Australia is for the fourth time investigating the death of baby Azaria Chamberlain, who her parents say was taken by a dingo in the desert about 30 years ago.
Anne Lade, a former police officer hired by the court to investigate the 1980 death, told a packed courtroom on Friday that in the years since Azaria disappeared, there have been numerous dingo attacks on humans, including three fatal ones.
Azaria Chamberlain's mother, Lindy, was convicted and later cleared of murdering her child and has always maintained that a wild dog took the baby.
Rex Wild, a lawyer assisting the coroner, described several of the attacks and said he believed the evidence showed that a dingo could have been responsible for Azaria's death.
"Although it [a dingo killing a child] may have been regarded as unlikely in 1980 ... it shouldn't be by 2011-12,'' he said.
"With the additional evidence in my submission, your honour should accept on the balance of probabilities that the dingo theory is the correct one.''
Azaria's death certificate still lists the cause of death as "unknown".
Lindy Chamberlain-Creighton and her ex-husband Michael Chamberlain sat through Friday's hearing which they hope
will see Azaria's death certificate changed to say she was killed by a dingo.
"It gives me hope that this time that Australians will finally be warned and realise that dingoes are a dangerous animal," Chamberlain-Creighton told journalists outside the court.
"And I also hope that this will give a final finding which closes the inquest into my daughter's death which so far has been standing open and unfinished."
Nine-weeks-old Azaria vanished during a family vacation to Ayers Rock, the giant red monolith now known by its Aboriginal name Uluru.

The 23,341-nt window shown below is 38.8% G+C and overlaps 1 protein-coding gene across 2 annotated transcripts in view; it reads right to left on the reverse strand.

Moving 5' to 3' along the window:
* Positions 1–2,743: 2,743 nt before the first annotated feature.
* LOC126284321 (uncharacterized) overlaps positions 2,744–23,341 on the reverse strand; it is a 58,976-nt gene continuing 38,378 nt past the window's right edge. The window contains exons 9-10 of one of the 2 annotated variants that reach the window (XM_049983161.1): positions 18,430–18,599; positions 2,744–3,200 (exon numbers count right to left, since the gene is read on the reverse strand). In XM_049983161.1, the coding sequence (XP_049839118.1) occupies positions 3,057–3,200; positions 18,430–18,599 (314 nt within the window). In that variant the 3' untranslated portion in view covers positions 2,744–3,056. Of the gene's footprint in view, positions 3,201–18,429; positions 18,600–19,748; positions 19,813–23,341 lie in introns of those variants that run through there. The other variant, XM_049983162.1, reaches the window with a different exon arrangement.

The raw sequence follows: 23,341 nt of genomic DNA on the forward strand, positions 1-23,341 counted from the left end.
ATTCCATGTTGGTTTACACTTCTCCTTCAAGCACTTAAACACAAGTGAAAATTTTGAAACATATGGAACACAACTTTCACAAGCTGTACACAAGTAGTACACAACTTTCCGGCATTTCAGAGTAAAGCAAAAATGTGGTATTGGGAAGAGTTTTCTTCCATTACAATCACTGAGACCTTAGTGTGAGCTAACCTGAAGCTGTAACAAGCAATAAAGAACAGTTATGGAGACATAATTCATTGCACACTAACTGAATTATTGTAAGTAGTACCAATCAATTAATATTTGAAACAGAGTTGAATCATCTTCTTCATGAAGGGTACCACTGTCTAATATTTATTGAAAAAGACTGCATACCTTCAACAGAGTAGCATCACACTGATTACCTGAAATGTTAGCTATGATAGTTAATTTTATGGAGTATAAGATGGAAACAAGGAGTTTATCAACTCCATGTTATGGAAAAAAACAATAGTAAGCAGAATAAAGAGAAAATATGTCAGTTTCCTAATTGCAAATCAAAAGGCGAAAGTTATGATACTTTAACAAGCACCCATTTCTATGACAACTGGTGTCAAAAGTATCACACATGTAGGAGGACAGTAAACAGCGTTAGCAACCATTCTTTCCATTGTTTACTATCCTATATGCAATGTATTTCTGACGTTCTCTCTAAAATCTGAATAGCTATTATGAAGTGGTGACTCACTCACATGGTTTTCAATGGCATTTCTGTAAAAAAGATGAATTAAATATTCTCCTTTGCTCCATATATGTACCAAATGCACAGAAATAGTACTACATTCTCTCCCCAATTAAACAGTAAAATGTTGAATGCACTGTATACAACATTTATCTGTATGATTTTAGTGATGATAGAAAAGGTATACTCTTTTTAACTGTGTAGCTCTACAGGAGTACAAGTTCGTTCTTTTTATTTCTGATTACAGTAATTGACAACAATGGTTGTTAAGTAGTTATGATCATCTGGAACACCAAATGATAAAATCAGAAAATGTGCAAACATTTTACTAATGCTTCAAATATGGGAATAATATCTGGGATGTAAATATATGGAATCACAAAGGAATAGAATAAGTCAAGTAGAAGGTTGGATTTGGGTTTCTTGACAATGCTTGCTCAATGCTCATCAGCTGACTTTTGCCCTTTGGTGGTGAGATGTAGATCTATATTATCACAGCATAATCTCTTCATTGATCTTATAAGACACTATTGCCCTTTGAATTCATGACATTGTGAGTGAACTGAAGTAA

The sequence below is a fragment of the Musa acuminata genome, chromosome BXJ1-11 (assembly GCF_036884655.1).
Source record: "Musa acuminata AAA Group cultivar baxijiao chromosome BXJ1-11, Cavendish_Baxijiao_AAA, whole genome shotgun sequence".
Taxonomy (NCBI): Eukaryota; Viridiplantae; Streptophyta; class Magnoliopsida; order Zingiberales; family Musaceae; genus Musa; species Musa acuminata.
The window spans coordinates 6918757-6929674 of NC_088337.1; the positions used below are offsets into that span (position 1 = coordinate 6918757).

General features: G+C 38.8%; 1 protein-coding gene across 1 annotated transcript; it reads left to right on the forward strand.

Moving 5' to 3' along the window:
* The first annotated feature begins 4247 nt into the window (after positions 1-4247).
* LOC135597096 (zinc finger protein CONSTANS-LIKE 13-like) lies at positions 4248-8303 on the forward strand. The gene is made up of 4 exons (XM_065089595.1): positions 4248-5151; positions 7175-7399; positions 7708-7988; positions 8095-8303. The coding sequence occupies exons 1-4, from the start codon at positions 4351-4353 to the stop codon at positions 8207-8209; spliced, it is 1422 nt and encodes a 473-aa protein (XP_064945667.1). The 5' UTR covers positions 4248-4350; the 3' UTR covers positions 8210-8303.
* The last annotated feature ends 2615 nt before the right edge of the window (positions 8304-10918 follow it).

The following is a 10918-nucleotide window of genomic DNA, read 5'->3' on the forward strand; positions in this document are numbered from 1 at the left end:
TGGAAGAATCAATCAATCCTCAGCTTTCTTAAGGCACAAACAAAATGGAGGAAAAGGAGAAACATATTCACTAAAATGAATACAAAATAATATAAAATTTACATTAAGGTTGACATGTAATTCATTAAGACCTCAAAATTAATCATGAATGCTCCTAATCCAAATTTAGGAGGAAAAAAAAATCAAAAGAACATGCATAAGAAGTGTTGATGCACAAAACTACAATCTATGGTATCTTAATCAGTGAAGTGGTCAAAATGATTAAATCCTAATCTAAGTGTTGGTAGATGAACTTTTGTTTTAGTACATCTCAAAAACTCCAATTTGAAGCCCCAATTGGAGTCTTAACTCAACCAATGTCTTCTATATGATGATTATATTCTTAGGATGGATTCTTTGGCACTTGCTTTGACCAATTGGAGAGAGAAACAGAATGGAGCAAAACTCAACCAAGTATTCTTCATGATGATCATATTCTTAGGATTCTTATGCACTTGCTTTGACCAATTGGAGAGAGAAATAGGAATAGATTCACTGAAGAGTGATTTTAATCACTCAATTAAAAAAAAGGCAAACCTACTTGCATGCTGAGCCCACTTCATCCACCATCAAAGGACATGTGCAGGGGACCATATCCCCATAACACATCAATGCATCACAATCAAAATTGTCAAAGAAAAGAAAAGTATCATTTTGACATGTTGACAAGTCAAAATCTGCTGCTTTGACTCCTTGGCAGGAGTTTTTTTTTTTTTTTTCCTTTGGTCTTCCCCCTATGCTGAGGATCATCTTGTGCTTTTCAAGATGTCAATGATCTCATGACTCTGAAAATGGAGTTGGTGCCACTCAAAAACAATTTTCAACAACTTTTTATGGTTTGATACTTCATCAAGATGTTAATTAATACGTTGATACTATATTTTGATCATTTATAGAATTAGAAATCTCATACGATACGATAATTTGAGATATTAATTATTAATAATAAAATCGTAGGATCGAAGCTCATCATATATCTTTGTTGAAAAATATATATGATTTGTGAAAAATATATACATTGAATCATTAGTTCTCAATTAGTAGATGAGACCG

Fellow campers told police they heard a low growl followed by a baby's cry shortly before Chamberlain-Creighton, who had been making dinner at a nearby barbecue area, went to check on her daughter.
Chamberlain-Creighton said she saw a dingo run from the tent and disappear into the darkness. There were dingo prints outside the tent, and spots of blood on the bedding.
Azaria's body was never found, though her torn and bloodied jumpsuit turned up in the surrounding desert.
Officials, doubtful that a dingo was strong enough to drag away a baby, charged Lindy with murder.
Prosecutors said she slit Azaria's throat in the family car, which initial forensic tests said was splashed with baby's blood, and buried her in the desert. Lindy was convicted and sentenced to life in prison.
Years later, more sophisticated tests found that the "blood" in the car was a combination of milk and a chemical sprayed during manufacture.
Three years into Lindy's prison sentence, a jacket Azaria had been wearing was found by chance near a dingo den. Lindy was released from prison and her conviction was overturned.
Still, three separate coroner's inquests have failed to agree on a cause of death for Azaria. The last inquest, held in 1995, returned an inconclusive finding, with the coroner saying there was not enough evidence to prove a dingo was responsible.
Since then, the Chamberlains have gathered new evidence of around a dozen dingo attacks on children, three of them fatal, said their lawyer, Stuart Tipple. That evidence was presented to Morris, the coroner, for consideration at Friday's inquest.
Australians have followed the case closely since it began, and most have strong opinions. Although public support for Lindy has grown over the years, many still doubt that a dingo could have killed Azaria.
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